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I applied a bunch of tips from Fascinating Womanhood and other books. Here are my awesome results!

December 6, 2017

Thanks to this subreddit, which led me to the books The Surrendered Single and Secrets of Fascinating Womanhood, my life radically changed for the better. So I wanted to summarize some of the concepts in these books, as well as talk about how I applied these concepts to achieve lovely results :)

But first, a snapshot of the “before me”:

Pretty, loud, hung out with men, drank beers with them and cracked jokes, got into intellectual debates. Sound familiar? The problem wasn’t that I was an overweight, obnoxious feminist. In this day and age, I was a normal girl. Many men asked me out, and my behavior was socially acceptable and encouraged. So I had no idea anything was wrong. Except I couldn’t find a relationship I wanted. For 2 years. I was starting to go “where have all the good men gone,” until I snapped to my senses and circled back to this subreddit.

The vase metaphor that changed my life:

Old saying but I first read it in The Surrendered Single. A vase contains both yin (feminine) and yang (masculine) energy. The structure of the vase is yang, and the void within is yin. The void is able to receive flowers, thus giving the structure’s hardness its purpose.

I would have never conceptualized it like that! In graciously receiving, feminine energy gives purpose and meaning to masculine energy.

Appreciative receiving:

In previous relationships and dating, I felt uncomfortable receiving big gifts or big help. I was subconsciously afraid that I didn’t deserve it, or that if he keeps giving, he’d see our relationship as unbalanced and resent me. In Men are from Mars, the author explains that appreciation is one of the primary needs of “martians” and that in enthusiastically appreciating his gifts, you’re actually making it easier for him to fall in love.

Practice: My new boyfriend found out I make videos as a hobby, and offered to lend me his equipment. Before, I would’ve said “no it’s ok” but instead, I squealed and thanked him. He looked so happy, and he has been finding so many little ways to help me out in daily life.

Subtle receiving:

Before RP, I enjoyed men planning dates and paying for them. I thought I was being feminine, but I completely forgot all the subtle ways of receiving. In The Surrendered Single, the author reminds us to stay relatively quiet on dates so you can receive your date’s entertainment, instead of trying to entertain him yourself.

This was huge! Before, I would get men to laugh, and they seemed to have so much fun on our dates, but only maybe half of them would ask me out again. I never realized that me trying to be entertaining was not only competing with their spotlight (that they want you to admire) but also accidentally conveying low-confidence. I thought it took high-confidence to joke around and “be weird,” but it took another level of self-assuredness for a girl to be comfortable with smiling and staying silent, knowing that it’s the man who has to prove himself to her, not the other way around.

Practice: After reading about this, I smiled at and reacted (“Oh wow!” “Really?” “That’s amazing!” - When I genuinely felt it) to my dates, trusting them to lead the conversation, trusting them to remain attracted to me even if I don’t display my humor and intelligence right now, trusting them to ask me questions if they really want to know. It was really hard at first. I felt so scared of being boring, of being thought of as dumb. But almost everyone wanted a second date, including my now boyfriend :)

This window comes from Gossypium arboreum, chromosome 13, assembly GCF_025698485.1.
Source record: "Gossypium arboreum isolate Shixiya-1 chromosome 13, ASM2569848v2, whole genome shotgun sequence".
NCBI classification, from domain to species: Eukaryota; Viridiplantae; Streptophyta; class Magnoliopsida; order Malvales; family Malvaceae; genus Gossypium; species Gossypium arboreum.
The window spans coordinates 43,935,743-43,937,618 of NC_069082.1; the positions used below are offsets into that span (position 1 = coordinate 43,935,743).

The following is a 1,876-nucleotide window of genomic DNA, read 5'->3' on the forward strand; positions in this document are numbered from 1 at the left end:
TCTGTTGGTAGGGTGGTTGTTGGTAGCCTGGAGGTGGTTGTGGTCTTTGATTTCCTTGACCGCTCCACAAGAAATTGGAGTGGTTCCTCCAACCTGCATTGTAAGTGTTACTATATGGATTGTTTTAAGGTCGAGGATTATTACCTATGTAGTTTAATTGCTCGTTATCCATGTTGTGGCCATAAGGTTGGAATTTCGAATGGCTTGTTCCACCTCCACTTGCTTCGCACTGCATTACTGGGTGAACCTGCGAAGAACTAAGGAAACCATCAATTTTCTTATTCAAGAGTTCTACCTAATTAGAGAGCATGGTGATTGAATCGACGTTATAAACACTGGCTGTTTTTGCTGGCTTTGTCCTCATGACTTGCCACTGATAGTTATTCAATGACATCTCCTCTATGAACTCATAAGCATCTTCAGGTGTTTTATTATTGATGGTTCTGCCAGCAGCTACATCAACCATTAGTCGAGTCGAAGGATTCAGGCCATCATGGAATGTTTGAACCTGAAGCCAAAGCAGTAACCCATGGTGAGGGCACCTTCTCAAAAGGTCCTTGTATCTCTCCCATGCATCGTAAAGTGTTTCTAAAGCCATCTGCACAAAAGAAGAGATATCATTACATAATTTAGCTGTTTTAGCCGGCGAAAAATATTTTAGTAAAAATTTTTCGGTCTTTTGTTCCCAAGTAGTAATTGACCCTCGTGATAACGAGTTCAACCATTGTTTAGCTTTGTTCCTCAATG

STFU: don’t probe:

When I started dating again, my friends and parents wanted me to immediately suss out the career prospects of my dates. I intuitively knew not to do this, and to instead wait for them to reveal it themselves. But sometimes even innocent questions are not innocent to men. In Men are from Mars, the author blew my mind by saying women need caring whereas men need trust. If I share my plan for the future, I WANT people to ask me how I’m going to achieve it. But a man might see excessive questions as you don’t trust him to know how to get there. When I first read about this, along with the “be quiet” thing, I took it overboard. At the end of one date, the man said “you haven’t asked me a single question!” It’s sometimes hard to distinguish between a probing question and a question of genuine interest. I came up with this to help me:

Probing question: evaluates his future potential, evaluates whether his plans will work out, traces the past to find trajectory

Curious question: gets to know who he is right now (like what’s your favorite food?)

Bonus question: if he’s talking about a technical subject that he knows a lot about but you don’t, and you’re somewhat interested, ask him to explain (like how does that work?) and watch him beam!

Practice: I resisted my parents’ nagging and did not ask my boyfriend about his career while dating. I was enthusiastic and accepting when he revealed anything about himself, like saying “sounds like fun!” when he said he plays video games. In no time, he naturally told me about his future career and financial plans. I didn’t probe into their feasibility, I just revealed my excitement for him, because my intuition actually tells me to trust him.

STFU: Not offering help:

Just don’t offer help or advice unless explicitly asked, otherwise you’re sending the message that you don’t fully trust him, which undermines his natural tendency to lead.

Practice: He took me to a restaurant, but it was unexpectedly closed. He apologized, but of course I just smiled and shrugged. He started looking up a different place, but his phone wasn’t working and he complained a bit. Well, my phone was fine, and before RP I would have said “let’s look it up on my phone,” but now I just kept smiling, and leaned my head on his shoulder as we waited. He fixed it quickly and took me to the new place, and he was in a great mood for the rest of the night. This is a minor example but when a man complains about an obstacle, it is NOT an invitation for us to help! It’s maybe subconsciously to make the obstacle seem tougher, so we can praise him even more when he overcomes it ;)